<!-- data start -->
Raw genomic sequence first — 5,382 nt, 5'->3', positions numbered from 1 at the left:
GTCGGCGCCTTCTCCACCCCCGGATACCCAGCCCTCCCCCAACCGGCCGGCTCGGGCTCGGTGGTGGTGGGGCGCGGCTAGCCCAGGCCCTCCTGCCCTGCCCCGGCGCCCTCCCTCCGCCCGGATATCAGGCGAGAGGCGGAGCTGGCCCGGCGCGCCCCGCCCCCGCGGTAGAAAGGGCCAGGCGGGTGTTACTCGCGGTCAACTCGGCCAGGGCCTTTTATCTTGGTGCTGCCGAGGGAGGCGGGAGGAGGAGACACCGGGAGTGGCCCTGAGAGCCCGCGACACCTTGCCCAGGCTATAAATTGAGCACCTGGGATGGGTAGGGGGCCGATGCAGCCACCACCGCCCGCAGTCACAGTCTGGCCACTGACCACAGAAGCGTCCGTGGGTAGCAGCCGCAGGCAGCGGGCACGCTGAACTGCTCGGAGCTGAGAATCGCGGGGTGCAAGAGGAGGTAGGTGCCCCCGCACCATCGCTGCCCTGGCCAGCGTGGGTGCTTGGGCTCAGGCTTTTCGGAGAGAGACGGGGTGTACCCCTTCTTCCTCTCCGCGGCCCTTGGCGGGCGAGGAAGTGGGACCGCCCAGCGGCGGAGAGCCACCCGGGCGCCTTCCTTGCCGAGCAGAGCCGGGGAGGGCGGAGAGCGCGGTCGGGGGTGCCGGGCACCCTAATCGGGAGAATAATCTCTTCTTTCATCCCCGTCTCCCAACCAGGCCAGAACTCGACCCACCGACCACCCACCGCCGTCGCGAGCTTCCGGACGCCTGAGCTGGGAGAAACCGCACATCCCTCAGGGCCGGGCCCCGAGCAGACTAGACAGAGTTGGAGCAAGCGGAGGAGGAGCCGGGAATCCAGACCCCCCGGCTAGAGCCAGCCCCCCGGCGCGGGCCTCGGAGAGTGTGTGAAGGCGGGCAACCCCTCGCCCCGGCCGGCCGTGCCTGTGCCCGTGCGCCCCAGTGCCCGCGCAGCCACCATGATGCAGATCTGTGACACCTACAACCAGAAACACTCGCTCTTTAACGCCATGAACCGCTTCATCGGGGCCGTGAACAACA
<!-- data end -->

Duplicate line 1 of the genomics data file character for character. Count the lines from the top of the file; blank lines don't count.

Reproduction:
Raw genomic sequence first — 5,382 nt, 5'->3', positions numbered from 1 at the left: